How big is your grant?

The size of grants varies considerably between schemes, provider organisations and type of recipient.  It is also worth noting that the size of the grant can vary significantly in percentage terms as a proportion of the total cost of the project.  So, what does this mean for your R&D project?

Grant schemes can be a source of proof of concept (POC) funding, which usually runs from a few thousands of pounds to perhaps £50,000 in some cases.  POC grants are often 100% funded, as with the Horizon 2020 SME Mechanism Phase 1.

Beyond proof of concept, “skin in the game” becomes an issue and grants cover a percentage of project costs.  In most cases grants are restricted to 50% of project cost by international trade rules, as higher funding would be viewed as unfair market distortion.  The exception here are SMEs where grants up to 75% of project costs are allowed.

National grant schemes, such as Innovate, cover projects from a few tens of thousands to around £1 million.  In broad terms European funding steps in where National funding steps out typically covering projects from £1million to £10 million, with the average around £3 – £4 million.

Part of the role of grants is to reduce commercial risk, Government or other grant funders are encouraging businesses to engage in the risk of developing new products, new services and new technologies.  The award of a grant to some extent mitigates commercial risk, but funders want to see commitment, usually meaning some of your money is devoted to the project and a legacy which is where you deliver some of their agendas; such as increasing employment.  Grants for “development” projects, which are deemed less risky than “pure” R&D attract a lower funding rate, typically 30%.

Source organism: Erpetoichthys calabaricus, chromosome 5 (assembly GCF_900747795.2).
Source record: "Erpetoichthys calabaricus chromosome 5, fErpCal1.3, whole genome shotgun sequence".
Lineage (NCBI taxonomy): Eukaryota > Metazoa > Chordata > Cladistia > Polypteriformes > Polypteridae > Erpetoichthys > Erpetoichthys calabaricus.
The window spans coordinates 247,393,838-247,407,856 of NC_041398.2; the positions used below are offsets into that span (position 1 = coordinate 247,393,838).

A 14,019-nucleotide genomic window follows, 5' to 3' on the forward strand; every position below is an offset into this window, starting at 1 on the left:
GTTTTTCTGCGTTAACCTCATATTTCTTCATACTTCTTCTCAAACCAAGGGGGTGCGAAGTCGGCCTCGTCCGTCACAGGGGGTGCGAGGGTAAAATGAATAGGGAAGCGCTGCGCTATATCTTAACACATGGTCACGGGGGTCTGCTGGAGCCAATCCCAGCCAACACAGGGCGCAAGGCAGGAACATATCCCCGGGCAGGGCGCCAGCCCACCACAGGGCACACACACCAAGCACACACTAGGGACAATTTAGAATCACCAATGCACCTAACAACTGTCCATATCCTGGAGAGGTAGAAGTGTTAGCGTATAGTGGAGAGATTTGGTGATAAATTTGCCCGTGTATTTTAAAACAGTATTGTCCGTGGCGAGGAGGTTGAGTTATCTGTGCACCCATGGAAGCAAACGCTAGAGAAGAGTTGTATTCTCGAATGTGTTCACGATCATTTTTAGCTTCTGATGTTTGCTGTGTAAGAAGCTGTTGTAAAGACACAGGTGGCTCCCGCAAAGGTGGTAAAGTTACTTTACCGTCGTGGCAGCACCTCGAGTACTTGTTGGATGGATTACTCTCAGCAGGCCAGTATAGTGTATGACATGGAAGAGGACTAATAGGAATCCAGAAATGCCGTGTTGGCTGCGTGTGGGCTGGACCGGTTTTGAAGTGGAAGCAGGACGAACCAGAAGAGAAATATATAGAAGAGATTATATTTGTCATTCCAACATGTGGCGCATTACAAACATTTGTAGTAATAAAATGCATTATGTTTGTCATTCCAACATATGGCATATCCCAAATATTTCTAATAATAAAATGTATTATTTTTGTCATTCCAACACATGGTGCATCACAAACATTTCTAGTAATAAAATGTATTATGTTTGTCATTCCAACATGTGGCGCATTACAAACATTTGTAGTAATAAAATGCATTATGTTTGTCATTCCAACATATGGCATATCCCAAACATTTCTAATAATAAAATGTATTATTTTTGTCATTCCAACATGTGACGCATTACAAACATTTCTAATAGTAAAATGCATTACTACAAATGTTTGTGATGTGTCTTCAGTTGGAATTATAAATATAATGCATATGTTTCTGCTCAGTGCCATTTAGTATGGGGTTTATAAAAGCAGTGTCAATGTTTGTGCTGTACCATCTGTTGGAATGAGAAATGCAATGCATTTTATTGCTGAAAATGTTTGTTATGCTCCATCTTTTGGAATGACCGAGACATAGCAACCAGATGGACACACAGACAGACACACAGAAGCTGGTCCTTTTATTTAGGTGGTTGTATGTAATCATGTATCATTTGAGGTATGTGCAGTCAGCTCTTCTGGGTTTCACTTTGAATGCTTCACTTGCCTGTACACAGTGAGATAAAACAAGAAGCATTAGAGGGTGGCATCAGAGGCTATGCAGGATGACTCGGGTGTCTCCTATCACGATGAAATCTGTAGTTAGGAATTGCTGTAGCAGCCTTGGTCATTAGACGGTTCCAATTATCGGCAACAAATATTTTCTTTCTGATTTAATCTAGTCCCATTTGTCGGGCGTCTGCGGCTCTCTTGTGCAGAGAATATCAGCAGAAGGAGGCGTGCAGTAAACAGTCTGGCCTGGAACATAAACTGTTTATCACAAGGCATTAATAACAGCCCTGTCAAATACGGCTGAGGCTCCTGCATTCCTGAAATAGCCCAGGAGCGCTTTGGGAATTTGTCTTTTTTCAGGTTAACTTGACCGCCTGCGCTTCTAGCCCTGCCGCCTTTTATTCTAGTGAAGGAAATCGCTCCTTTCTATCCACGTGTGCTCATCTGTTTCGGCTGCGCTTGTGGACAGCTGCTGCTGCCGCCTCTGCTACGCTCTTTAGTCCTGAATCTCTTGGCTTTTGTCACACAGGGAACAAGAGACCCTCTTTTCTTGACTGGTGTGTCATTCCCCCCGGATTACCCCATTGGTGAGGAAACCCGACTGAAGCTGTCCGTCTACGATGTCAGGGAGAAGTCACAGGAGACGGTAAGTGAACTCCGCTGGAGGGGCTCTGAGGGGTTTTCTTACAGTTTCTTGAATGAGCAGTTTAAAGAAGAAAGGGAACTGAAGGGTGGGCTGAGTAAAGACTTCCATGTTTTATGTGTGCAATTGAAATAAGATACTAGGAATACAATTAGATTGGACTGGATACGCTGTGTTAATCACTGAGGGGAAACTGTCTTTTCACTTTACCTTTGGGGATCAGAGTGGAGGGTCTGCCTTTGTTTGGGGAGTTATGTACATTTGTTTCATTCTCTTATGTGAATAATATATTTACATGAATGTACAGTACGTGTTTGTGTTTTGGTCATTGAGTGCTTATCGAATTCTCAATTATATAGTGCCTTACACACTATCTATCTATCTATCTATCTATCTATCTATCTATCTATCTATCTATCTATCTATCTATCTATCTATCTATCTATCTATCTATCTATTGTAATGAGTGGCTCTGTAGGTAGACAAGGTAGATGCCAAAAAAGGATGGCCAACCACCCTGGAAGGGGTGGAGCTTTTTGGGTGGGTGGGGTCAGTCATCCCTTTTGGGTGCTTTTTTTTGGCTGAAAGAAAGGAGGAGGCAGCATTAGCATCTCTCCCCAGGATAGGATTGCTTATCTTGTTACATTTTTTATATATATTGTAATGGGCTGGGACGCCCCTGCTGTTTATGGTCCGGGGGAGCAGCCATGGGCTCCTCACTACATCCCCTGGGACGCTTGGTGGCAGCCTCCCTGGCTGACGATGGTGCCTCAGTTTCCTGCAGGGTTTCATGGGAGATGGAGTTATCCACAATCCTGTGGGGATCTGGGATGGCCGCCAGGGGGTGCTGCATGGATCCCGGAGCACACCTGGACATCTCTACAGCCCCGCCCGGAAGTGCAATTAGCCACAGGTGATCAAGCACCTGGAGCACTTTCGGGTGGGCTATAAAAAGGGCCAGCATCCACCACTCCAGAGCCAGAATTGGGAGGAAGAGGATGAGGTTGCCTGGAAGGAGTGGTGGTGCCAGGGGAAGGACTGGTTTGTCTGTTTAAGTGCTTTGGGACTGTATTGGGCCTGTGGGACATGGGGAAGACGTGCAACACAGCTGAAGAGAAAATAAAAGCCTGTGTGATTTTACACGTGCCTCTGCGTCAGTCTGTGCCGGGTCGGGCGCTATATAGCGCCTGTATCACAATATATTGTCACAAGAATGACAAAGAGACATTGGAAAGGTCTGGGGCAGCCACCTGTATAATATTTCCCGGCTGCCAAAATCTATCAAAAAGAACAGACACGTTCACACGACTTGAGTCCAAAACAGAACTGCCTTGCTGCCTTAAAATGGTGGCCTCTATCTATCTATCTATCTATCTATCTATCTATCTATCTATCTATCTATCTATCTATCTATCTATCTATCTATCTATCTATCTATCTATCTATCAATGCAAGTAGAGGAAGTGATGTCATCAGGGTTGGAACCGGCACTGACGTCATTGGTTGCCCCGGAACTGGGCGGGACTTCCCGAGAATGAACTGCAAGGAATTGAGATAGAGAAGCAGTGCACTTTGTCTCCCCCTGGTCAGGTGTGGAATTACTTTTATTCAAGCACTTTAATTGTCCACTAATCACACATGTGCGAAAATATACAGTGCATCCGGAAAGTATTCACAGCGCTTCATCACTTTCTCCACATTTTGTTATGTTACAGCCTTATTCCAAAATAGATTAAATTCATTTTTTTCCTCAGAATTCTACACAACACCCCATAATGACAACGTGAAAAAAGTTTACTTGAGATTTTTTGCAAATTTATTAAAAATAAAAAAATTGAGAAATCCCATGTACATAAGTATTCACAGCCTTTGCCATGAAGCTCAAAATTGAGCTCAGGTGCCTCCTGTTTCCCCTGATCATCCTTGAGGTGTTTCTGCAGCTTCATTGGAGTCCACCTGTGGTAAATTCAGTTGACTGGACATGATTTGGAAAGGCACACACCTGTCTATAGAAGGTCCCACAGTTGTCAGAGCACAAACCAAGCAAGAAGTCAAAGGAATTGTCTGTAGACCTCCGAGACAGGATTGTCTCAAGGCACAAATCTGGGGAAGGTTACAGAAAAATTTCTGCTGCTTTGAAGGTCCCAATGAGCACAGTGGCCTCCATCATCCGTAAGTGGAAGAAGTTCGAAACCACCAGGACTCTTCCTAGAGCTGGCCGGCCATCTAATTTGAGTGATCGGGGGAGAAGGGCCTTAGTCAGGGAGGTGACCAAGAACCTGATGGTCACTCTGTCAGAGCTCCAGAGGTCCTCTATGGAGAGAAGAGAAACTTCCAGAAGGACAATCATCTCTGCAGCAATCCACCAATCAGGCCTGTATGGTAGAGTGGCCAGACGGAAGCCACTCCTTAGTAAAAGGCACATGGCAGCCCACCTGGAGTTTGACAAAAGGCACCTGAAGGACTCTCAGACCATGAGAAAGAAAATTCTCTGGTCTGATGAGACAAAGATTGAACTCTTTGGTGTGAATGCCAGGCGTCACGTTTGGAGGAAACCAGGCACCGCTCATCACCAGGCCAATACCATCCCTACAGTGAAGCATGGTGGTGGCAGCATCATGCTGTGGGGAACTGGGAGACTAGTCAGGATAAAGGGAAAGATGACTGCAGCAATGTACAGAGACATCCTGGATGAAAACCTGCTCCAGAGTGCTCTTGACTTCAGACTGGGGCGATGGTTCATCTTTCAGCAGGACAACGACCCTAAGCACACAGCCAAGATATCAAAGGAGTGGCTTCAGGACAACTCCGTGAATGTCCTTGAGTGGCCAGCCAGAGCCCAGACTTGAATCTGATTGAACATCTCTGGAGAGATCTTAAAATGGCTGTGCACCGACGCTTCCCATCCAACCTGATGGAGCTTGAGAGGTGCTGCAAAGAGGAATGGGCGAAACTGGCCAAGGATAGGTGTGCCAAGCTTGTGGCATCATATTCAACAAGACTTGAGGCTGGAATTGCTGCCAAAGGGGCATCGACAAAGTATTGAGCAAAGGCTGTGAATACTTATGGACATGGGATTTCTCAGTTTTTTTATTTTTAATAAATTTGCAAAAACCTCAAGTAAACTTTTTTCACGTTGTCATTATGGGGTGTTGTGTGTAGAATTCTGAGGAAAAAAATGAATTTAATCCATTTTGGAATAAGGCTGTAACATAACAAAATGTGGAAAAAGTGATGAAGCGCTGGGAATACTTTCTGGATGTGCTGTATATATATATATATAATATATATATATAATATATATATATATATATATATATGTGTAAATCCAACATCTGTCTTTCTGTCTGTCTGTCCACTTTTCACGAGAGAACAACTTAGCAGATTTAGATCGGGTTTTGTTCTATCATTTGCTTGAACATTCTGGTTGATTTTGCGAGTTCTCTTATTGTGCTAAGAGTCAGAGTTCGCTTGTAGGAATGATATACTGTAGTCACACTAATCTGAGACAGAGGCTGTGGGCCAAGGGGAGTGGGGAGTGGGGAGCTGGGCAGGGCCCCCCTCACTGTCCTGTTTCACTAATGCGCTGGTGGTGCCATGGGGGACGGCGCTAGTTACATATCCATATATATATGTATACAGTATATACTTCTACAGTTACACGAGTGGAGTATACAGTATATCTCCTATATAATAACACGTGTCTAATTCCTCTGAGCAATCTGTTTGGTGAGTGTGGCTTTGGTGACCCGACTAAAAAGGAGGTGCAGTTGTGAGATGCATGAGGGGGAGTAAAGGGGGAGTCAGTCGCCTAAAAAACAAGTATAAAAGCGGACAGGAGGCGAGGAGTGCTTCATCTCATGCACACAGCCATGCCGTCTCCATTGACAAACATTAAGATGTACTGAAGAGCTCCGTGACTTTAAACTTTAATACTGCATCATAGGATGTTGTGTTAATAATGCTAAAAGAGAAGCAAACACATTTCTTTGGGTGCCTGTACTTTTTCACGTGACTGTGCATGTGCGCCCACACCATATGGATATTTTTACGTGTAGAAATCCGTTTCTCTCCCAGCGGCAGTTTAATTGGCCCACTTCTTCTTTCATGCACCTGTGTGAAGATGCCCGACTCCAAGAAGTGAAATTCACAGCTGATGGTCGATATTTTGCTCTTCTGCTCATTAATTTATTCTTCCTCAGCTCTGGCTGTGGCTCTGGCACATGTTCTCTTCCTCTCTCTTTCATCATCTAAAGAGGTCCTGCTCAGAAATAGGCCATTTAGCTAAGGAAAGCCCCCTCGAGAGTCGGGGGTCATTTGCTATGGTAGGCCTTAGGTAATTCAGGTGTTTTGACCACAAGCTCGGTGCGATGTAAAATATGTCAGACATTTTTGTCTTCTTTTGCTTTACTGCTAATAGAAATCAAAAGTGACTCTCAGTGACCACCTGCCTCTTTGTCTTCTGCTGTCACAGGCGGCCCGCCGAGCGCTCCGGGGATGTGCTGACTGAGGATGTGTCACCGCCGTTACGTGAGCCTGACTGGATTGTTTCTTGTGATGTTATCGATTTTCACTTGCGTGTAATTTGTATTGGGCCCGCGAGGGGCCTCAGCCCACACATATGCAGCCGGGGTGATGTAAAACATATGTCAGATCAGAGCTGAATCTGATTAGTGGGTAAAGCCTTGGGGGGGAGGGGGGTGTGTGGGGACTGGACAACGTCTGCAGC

There are exceptions to the grant model above; the NHS SBRI scheme for example, offers 100% funding through three phases starting at £100,000 for phase 1 and rising to £1 million for phase 3.  The wheeze applied here is that the scheme is “procurement” of R&D rather than a grant for R&D and the scheme is thus outside international trade rules, but as with its counterparts the US SBIR and the European PCP mechanism the company conducting the R&D retains the intellectual property.

Thus, selecting your source of grant funding is complex as it is not just about the amount of money you want, but how much you are able to invest in the game, an objective assessment of how risky you project is and awareness of specific schemes that apply to your business sector or type of business.

MSC R&D can help you through the entire grant funding process – contact us on 0114 230 8401